In the lead editorial at Science last week, Harvard University's Cristine Russell discusses the many emerging possibilities in science journalism. It's a mistake to frame current events as a "crisis," correctly explains Russell, but rather to look at trends as an opportunity to diversify, innovate, and experiment with new models and formats, expanding the network of science journalists into a truly global community, retraining journalists to produce content for new platforms and to cover related dimensions of policy and ethics, while broadening and diversifying audiences.

For journalists from Boston to Beijing, the rapidly changing world of communication technology also offers myriad multimedia options for crossing borders by accessing the latest science, interviewing experts, mining research, and reaching the public in innovative ways. While these new tools--blogs, podcasts, Skype, Facebook, YouTube, and Twitter--offer creative outlets, mindless chatter can gobble up precious time. Countless new Web sites provide a dizzying array of science information, misinformation, and commentary that can be hard to sort through. These sites also run the risk of preaching to the converted and subdividing the audience in ways that may narrow the science knowledge base and reinforce uninformed opinion.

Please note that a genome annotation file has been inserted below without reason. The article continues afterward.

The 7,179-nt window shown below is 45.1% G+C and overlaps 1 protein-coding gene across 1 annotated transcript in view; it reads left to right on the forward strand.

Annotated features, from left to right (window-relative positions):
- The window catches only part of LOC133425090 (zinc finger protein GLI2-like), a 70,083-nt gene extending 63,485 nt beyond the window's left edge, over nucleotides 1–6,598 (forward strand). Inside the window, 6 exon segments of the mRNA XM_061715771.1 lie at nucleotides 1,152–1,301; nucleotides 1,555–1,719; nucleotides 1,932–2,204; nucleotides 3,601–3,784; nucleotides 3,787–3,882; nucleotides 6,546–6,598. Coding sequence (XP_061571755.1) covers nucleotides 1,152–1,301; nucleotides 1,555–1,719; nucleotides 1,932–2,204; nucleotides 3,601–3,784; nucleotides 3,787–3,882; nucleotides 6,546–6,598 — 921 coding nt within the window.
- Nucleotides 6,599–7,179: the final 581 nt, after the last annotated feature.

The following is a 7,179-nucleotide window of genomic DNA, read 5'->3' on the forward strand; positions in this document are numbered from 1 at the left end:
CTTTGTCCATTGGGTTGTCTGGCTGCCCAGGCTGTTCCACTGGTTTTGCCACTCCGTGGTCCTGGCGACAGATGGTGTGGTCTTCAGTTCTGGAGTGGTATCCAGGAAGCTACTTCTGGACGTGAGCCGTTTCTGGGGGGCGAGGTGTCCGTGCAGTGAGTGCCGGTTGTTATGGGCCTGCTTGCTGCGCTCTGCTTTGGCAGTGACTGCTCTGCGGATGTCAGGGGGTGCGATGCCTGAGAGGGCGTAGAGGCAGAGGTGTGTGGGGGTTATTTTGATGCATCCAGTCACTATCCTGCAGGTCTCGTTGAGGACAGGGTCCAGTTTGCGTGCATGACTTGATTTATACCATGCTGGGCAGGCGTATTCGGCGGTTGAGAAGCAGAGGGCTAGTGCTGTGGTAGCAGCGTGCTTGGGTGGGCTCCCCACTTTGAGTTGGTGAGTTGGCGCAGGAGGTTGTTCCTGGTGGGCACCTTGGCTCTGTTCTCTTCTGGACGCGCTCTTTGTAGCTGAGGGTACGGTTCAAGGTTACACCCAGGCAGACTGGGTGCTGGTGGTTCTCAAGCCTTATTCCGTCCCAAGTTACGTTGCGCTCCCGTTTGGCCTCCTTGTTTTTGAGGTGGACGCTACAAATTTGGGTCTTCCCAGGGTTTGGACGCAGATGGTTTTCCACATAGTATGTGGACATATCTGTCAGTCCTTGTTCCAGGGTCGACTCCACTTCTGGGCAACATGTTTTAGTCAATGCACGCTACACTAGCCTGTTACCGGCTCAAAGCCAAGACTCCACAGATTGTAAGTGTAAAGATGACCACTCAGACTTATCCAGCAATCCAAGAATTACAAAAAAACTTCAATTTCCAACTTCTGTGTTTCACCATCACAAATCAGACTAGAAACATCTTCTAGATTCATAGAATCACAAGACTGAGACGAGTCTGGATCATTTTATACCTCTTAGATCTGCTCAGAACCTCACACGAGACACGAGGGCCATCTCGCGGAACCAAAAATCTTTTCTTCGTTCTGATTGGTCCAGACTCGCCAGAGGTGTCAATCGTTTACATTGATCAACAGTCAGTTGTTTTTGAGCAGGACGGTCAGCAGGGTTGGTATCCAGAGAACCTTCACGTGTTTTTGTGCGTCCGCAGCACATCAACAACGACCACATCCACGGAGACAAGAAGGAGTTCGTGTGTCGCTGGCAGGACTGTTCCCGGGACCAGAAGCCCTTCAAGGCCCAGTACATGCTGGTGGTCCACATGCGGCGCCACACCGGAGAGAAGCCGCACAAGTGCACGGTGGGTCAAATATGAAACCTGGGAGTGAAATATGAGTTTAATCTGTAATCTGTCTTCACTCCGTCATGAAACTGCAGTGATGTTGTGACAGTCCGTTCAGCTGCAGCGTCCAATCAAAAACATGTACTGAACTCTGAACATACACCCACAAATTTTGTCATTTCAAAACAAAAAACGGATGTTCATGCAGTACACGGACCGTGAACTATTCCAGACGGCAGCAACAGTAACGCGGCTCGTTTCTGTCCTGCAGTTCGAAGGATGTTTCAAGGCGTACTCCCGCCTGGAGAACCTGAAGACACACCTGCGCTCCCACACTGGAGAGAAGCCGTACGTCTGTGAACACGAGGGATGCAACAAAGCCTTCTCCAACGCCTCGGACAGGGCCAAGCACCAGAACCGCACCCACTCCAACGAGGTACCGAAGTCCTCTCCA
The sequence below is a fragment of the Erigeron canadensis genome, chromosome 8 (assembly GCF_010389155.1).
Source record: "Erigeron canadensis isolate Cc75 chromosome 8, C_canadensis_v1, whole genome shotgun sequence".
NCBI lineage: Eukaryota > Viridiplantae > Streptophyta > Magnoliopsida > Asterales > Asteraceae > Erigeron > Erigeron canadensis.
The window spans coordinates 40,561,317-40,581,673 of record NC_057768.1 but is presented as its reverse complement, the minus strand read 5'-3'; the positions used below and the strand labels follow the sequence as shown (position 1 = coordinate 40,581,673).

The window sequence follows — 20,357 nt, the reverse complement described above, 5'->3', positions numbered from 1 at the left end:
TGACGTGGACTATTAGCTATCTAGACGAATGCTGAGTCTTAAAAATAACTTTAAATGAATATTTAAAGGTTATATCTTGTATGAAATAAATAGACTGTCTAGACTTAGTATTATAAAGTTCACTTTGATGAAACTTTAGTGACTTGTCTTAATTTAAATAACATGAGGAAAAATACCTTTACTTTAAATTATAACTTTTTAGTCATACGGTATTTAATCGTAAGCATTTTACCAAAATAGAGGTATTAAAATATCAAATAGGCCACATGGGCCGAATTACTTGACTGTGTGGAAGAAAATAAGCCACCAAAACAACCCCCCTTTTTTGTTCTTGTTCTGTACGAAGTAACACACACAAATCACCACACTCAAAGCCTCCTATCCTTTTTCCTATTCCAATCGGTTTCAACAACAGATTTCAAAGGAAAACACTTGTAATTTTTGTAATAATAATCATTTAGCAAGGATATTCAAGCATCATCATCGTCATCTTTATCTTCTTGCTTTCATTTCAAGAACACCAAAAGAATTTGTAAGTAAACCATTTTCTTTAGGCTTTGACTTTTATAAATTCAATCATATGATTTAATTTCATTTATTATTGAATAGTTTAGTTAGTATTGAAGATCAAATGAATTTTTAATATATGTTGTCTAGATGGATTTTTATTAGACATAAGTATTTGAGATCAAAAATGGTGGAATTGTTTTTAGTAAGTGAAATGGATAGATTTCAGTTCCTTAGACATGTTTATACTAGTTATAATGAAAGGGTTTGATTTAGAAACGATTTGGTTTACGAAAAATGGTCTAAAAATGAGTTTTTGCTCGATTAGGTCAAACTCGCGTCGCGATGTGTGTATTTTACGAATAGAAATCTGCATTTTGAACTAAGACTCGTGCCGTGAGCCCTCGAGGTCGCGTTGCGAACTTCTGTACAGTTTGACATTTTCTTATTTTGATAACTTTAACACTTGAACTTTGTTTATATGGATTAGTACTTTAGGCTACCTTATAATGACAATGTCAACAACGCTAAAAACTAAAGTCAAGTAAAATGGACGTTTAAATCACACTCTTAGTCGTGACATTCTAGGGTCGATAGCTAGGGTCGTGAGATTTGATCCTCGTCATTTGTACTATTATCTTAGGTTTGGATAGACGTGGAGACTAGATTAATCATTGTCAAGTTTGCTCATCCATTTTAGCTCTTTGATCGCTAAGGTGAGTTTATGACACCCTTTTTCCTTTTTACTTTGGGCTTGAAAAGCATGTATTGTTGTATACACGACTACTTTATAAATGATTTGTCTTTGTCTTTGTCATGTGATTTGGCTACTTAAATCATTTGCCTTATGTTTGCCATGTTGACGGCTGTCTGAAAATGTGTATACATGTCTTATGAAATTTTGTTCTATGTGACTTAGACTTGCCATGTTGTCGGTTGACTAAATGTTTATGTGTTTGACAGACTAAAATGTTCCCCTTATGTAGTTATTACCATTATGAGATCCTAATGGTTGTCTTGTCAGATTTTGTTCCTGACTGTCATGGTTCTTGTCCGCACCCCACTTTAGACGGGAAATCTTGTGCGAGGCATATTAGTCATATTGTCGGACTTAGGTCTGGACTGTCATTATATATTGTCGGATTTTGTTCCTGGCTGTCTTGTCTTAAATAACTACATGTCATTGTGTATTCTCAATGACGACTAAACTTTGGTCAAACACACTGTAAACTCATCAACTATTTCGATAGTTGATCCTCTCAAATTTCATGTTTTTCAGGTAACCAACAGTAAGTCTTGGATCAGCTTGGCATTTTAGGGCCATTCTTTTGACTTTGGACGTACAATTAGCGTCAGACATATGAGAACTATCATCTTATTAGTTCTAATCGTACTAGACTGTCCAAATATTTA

In the face of this changing media landscape, journalism and science organizations need to explore better ways to train reporters, scientists, and other communicators around the world in the substance and process of science writing. In doing so, it is crucial that the old-fashioned virtues of good journalism--accurate information, multiple sources, context over controversy, and editorial independence--not be lost in the enthusiasm for communicating content in novel ways.